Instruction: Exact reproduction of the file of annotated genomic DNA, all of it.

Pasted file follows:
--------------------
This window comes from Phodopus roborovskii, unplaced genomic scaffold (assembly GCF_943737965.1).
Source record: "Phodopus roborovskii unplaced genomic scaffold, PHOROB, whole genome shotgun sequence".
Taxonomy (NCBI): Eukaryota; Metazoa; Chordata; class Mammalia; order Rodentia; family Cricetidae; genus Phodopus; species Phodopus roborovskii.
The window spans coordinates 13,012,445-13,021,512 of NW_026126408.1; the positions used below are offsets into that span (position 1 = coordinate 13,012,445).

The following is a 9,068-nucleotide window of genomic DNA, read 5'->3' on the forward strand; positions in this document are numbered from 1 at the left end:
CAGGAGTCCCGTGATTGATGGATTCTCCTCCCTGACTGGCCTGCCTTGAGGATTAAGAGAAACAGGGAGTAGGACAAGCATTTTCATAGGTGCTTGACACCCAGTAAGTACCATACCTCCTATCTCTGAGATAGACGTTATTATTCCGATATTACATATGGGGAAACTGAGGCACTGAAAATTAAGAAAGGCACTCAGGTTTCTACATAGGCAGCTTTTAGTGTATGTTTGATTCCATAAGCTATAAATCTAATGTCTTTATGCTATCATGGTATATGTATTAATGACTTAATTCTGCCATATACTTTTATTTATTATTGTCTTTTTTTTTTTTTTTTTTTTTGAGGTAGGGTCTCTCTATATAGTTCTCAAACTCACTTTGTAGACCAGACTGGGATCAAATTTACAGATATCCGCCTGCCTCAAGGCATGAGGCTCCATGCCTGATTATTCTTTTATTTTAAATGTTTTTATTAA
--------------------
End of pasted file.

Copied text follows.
This window comes from Phodopus roborovskii, unplaced genomic scaffold (assembly GCF_943737965.1).
Source record: "Phodopus roborovskii unplaced genomic scaffold, PHOROB, whole genome shotgun sequence".
Taxonomy (NCBI): Eukaryota; Metazoa; Chordata; class Mammalia; order Rodentia; family Cricetidae; genus Phodopus; species Phodopus roborovskii.
The window spans coordinates 13,012,445-13,021,512 of NW_026126408.1; the positions used below are offsets into that span (position 1 = coordinate 13,012,445).

The following is a 9,068-nucleotide window of genomic DNA, read 5'->3' on the forward strand; positions in this document are numbered from 1 at the left end:
CAGGAGTCCCGTGATTGATGGATTCTCCTCCCTGACTGGCCTGCCTTGAGGATTAAGAGAAACAGGGAGTAGGACAAGCATTTTCATAGGTGCTTGACACCCAGTAAGTACCATACCTCCTATCTCTGAGATAGACGTTATTATTCCGATATTACATATGGGGAAACTGAGGCACTGAAAATTAAGAAAGGCACTCAGGTTTCTACATAGGCAGCTTTTAGTGTATGTTTGATTCCATAAGCTATAAATCTAATGTCTTTATGCTATCATGGTATATGTATTAATGACTTAATTCTGCCATATACTTTTATTTATTATTGTCTTTTTTTTTTTTTTTTTTTTTGAGGTAGGGTCTCTCTATATAGTTCTCAAACTCACTTTGTAGACCAGACTGGGATCAAATTTACAGATATCCGCCTGCCTCAAGGCATGAGGCTCCATGCCTGATTATTCTTTTATTTTAAATGTTTTTATTAA